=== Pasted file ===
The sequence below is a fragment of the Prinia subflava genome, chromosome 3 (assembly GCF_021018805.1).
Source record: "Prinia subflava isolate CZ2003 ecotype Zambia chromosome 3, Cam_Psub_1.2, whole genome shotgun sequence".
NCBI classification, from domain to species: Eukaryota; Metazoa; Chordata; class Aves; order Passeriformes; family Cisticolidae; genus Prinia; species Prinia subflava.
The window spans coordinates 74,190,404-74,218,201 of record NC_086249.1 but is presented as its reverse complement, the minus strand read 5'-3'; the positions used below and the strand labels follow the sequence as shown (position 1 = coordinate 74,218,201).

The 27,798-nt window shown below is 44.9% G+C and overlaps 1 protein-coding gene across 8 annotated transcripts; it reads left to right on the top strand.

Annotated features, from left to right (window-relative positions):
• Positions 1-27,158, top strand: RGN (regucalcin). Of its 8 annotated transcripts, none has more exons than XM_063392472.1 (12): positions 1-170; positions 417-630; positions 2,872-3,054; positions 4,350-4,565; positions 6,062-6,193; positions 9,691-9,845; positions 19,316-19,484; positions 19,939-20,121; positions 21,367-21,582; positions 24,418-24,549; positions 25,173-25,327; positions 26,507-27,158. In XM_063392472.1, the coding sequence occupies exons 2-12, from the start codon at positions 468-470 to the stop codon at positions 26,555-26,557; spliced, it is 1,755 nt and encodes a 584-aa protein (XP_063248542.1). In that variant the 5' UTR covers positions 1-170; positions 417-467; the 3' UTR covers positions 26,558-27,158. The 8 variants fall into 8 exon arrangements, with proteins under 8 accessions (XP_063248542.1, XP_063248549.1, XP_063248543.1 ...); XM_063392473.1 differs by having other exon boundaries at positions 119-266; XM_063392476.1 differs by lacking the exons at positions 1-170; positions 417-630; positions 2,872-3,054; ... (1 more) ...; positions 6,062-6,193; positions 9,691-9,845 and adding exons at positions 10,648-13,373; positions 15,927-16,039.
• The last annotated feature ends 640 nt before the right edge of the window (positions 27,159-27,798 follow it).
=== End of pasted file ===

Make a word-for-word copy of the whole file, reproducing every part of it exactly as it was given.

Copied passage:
The sequence below is a fragment of the Prinia subflava genome, chromosome 3 (assembly GCF_021018805.1).
Source record: "Prinia subflava isolate CZ2003 ecotype Zambia chromosome 3, Cam_Psub_1.2, whole genome shotgun sequence".
NCBI classification, from domain to species: Eukaryota; Metazoa; Chordata; class Aves; order Passeriformes; family Cisticolidae; genus Prinia; species Prinia subflava.
The window spans coordinates 74,190,404-74,218,201 of record NC_086249.1 but is presented as its reverse complement, the minus strand read 5'-3'; the positions used below and the strand labels follow the sequence as shown (position 1 = coordinate 74,218,201).

The 27,798-nt window shown below is 44.9% G+C and overlaps 1 protein-coding gene across 8 annotated transcripts; it reads left to right on the top strand.

Annotated features, from left to right (window-relative positions):
• Positions 1-27,158, top strand: RGN (regucalcin). Of its 8 annotated transcripts, none has more exons than XM_063392472.1 (12): positions 1-170; positions 417-630; positions 2,872-3,054; positions 4,350-4,565; positions 6,062-6,193; positions 9,691-9,845; positions 19,316-19,484; positions 19,939-20,121; positions 21,367-21,582; positions 24,418-24,549; positions 25,173-25,327; positions 26,507-27,158. In XM_063392472.1, the coding sequence occupies exons 2-12, from the start codon at positions 468-470 to the stop codon at positions 26,555-26,557; spliced, it is 1,755 nt and encodes a 584-aa protein (XP_063248542.1). In that variant the 5' UTR covers positions 1-170; positions 417-467; the 3' UTR covers positions 26,558-27,158. The 8 variants fall into 8 exon arrangements, with proteins under 8 accessions (XP_063248542.1, XP_063248549.1, XP_063248543.1 ...); XM_063392473.1 differs by having other exon boundaries at positions 119-266; XM_063392476.1 differs by lacking the exons at positions 1-170; positions 417-630; positions 2,872-3,054; ... (1 more) ...; positions 6,062-6,193; positions 9,691-9,845 and adding exons at positions 10,648-13,373; positions 15,927-16,039.
• The last annotated feature ends 640 nt before the right edge of the window (positions 27,159-27,798 follow it).